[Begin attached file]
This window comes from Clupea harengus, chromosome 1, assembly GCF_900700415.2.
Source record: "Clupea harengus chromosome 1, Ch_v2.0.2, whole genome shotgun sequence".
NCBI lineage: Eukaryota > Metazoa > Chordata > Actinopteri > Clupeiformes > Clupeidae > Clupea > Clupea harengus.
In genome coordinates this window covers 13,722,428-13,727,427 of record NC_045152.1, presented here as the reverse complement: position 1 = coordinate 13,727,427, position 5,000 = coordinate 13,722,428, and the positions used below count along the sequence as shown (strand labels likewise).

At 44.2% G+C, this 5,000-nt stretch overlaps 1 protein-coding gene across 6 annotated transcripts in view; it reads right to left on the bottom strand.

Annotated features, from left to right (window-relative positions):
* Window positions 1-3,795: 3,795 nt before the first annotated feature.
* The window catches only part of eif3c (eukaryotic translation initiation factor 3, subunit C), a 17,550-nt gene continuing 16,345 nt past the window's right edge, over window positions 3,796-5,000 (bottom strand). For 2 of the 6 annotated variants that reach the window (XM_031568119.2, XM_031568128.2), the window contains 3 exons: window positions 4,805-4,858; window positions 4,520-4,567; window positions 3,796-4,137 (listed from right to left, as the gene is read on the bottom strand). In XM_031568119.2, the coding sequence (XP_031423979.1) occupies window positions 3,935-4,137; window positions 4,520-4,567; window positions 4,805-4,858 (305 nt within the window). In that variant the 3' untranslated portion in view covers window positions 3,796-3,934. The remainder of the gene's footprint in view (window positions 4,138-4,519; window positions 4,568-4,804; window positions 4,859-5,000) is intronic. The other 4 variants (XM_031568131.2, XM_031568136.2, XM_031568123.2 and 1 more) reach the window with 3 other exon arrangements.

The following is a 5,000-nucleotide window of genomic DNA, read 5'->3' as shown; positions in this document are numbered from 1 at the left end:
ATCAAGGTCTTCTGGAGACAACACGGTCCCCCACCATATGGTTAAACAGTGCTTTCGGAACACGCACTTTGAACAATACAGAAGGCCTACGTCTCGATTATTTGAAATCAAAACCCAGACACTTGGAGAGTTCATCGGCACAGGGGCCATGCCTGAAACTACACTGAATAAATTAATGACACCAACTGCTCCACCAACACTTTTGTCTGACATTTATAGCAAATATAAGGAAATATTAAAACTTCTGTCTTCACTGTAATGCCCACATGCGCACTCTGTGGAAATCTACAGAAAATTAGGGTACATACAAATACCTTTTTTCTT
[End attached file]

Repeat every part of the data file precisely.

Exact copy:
This window comes from Clupea harengus, chromosome 1, assembly GCF_900700415.2.
Source record: "Clupea harengus chromosome 1, Ch_v2.0.2, whole genome shotgun sequence".
NCBI lineage: Eukaryota > Metazoa > Chordata > Actinopteri > Clupeiformes > Clupeidae > Clupea > Clupea harengus.
In genome coordinates this window covers 13,722,428-13,727,427 of record NC_045152.1, presented here as the reverse complement: position 1 = coordinate 13,727,427, position 5,000 = coordinate 13,722,428, and the positions used below count along the sequence as shown (strand labels likewise).

At 44.2% G+C, this 5,000-nt stretch overlaps 1 protein-coding gene across 6 annotated transcripts in view; it reads right to left on the bottom strand.

Annotated features, from left to right (window-relative positions):
* Window positions 1-3,795: 3,795 nt before the first annotated feature.
* The window catches only part of eif3c (eukaryotic translation initiation factor 3, subunit C), a 17,550-nt gene continuing 16,345 nt past the window's right edge, over window positions 3,796-5,000 (bottom strand). For 2 of the 6 annotated variants that reach the window (XM_031568119.2, XM_031568128.2), the window contains 3 exons: window positions 4,805-4,858; window positions 4,520-4,567; window positions 3,796-4,137 (listed from right to left, as the gene is read on the bottom strand). In XM_031568119.2, the coding sequence (XP_031423979.1) occupies window positions 3,935-4,137; window positions 4,520-4,567; window positions 4,805-4,858 (305 nt within the window). In that variant the 3' untranslated portion in view covers window positions 3,796-3,934. The remainder of the gene's footprint in view (window positions 4,138-4,519; window positions 4,568-4,804; window positions 4,859-5,000) is intronic. The other 4 variants (XM_031568131.2, XM_031568136.2, XM_031568123.2 and 1 more) reach the window with 3 other exon arrangements.

The following is a 5,000-nucleotide window of genomic DNA, read 5'->3' as shown; positions in this document are numbered from 1 at the left end:
ATCAAGGTCTTCTGGAGACAACACGGTCCCCCACCATATGGTTAAACAGTGCTTTCGGAACACGCACTTTGAACAATACAGAAGGCCTACGTCTCGATTATTTGAAATCAAAACCCAGACACTTGGAGAGTTCATCGGCACAGGGGCCATGCCTGAAACTACACTGAATAAATTAATGACACCAACTGCTCCACCAACACTTTTGTCTGACATTTATAGCAAATATAAGGAAATATTAAAACTTCTGTCTTCACTGTAATGCCCACATGCGCACTCTGTGGAAATCTACAGAAAATTAGGGTACATACAAATACCTTTTTTCTT